Bicycles

Greyp trades power for range with street-legal G12H e-bike

Greyp trades power for range w...
The Greyp G12H trades in the power of the G12S for a much greater range
The Greyp G12H trades in the power of the G12S for a much greater range
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Meeting new European laws on e-bikes, the Greyp G12H is street legal and designed for everyday commuters
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Meeting new European laws on e-bikes, the Greyp G12H is street legal and designed for everyday commuters
The Greyp G12H's battery boasts a capacity of 3 kWh and provides a range of up to 240 km (149 miles)
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The Greyp G12H's battery boasts a capacity of 3 kWh and provides a range of up to 240 km (149 miles)
The Greyp G12H adds a new Supernova headlight and a pannier rack
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The Greyp G12H adds a new Supernova headlight and a pannier rack
The Greyp G12H trades in the power of the G12S for a much greater range
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The Greyp G12H trades in the power of the G12S for a much greater range

The Greyp G12S was a beast of an e-bike, but its power kept it mostly in the dirt. Now, Greyp has toned it down with the G12H, a street-legal version that trades in the 70 km/h (43.5 mph) top speed of its predecessor's Power mode for a battery with twice the capacity and a range of up to 240 km (149 miles).

Aiming for the best of both worlds, the G12S's Power mode was built for messing around off-road, but to placate the safety spoilsports, a Street mode restricted it to 25 km/h (15.5 mph), which is the legal line drawn by European Union law between electric bicycles and electric motorcycles.

Unveiled this week at Intermot in Cologne, Germany, the G12H is designed to be more of an everyday e-bike for commuters. That means it's been toned down to fall in line with new laws that came into effect in Europe on January 1 this year, with its 45 km/h (28 mph) top speed and 4-kW motor allowing it to roam the streets under the category of a moped.

The Greyp G12H adds a new Supernova headlight and a pannier rack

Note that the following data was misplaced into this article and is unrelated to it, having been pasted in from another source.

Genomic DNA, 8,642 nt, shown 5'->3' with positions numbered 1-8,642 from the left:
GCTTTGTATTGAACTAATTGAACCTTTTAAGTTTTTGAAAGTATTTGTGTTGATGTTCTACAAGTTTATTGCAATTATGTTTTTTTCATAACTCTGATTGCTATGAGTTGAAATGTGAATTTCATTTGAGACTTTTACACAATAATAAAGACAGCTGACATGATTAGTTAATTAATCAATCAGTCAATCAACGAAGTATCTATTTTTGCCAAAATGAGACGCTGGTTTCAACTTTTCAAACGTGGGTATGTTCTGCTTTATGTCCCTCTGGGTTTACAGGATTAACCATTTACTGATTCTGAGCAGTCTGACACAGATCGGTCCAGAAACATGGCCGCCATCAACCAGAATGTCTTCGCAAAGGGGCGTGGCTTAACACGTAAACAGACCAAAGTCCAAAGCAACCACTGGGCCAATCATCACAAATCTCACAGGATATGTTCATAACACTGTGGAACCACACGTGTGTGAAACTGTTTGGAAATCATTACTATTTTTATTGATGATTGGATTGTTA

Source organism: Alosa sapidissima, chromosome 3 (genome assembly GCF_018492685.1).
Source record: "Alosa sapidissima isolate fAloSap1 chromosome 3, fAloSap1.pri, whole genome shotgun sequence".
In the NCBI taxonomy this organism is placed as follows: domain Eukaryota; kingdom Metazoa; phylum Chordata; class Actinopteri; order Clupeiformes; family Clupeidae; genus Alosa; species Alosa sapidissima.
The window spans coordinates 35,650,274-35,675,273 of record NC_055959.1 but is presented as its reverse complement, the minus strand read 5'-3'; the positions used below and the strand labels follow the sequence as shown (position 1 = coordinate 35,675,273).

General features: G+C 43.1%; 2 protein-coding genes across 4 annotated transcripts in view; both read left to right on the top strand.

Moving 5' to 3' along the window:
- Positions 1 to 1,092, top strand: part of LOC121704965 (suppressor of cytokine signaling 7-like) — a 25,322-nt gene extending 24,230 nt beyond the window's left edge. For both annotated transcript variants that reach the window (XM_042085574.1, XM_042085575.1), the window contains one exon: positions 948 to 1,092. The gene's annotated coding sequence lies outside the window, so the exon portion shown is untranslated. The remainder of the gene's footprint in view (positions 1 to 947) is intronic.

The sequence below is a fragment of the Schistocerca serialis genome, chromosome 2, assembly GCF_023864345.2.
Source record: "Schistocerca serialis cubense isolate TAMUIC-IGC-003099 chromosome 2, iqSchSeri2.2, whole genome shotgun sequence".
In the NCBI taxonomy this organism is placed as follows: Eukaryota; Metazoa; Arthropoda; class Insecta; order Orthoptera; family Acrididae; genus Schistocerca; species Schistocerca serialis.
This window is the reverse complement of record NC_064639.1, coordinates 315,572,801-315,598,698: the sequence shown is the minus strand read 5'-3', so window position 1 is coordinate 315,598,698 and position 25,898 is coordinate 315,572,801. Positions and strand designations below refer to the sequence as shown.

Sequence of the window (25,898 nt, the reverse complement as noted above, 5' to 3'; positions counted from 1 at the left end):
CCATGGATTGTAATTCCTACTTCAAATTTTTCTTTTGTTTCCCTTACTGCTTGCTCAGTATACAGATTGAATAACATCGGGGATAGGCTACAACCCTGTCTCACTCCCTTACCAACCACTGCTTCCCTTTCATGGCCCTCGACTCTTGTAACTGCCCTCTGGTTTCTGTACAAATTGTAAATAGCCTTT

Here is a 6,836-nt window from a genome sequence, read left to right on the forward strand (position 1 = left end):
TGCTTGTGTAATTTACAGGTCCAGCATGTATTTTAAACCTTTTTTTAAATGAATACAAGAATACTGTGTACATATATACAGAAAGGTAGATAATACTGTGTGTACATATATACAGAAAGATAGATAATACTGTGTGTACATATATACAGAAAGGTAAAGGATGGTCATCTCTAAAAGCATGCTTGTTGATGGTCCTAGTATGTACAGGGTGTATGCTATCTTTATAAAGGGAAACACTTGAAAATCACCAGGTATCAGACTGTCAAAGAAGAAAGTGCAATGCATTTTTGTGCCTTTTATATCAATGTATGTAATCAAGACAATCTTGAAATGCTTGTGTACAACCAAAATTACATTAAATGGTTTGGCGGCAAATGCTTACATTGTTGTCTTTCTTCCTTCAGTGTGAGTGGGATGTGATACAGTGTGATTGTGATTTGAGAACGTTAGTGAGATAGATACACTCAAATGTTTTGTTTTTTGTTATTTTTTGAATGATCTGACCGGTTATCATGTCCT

The Greyp G12H adds a new Supernova headlight and a pannier rack

Along with the newfound freedom to ride it to work, the G12H boasts a better battery. Its capacity is up to 3 kWh, double that of the G12S, which in turn doubles its range from 120 km (74.5 miles) up to an impressive 240 km, depending on the configuration of the bike. Recharging still takes only 80 minutes from a standard power outlet.

On the outside, the new model looks much the same, but a new Supernova headlight will brighten up a dawn or dusk commute, and a mounted pannier rack lets some luggage hitch a ride. Other than that, the G12H carries across the features of the previous iteration, including the fingerprint sensor that can be used to activate the bike and allows the prints of different fingers to be assigned to different riding modes. That allows different riders to touch on for custom preferences, or one rider to jump across various modes by scanning specific fingers.

Greyp hasn't announced any pricing or release details for the G12H yet beyond "coming soon," but it's likely to be in the ball park of the G12S, which sells for €8,300 (US$9,250).

Source: Greyp Bikes

5 comments
Purple-Stater
This is very cool stuff, but still reasonably useless in the big scheme of things until prices come into range for the average Joe. Especially for places where such toys are not usable for substantial parts of the year.
Milton
cool concept (electric bike as a moped) but I question all of the unsprung weight you would have if you loaded anything onto the rear-rack. You already have the large hub-motor back there too. A variant of this concept, but with a mid-motor cargo bike would be very useful.
ljaques
Ten grand for a glorified bicycle, and it comes without any amenities? (like fenders (so you don't get water or mud on you on the way to work/play) Yeahright. Here in Oregon, you'd have to get a motorcycle license/reg/tags to ride it because it goes faster than 20mph and has more than 1,000w of power.
Leonard Foster Jr
Price is way out of Line!!!
aWintersTale
The stand-over height is nonexistent. One forward get off will leave me pitch-perfect but about perfect three octaves higher.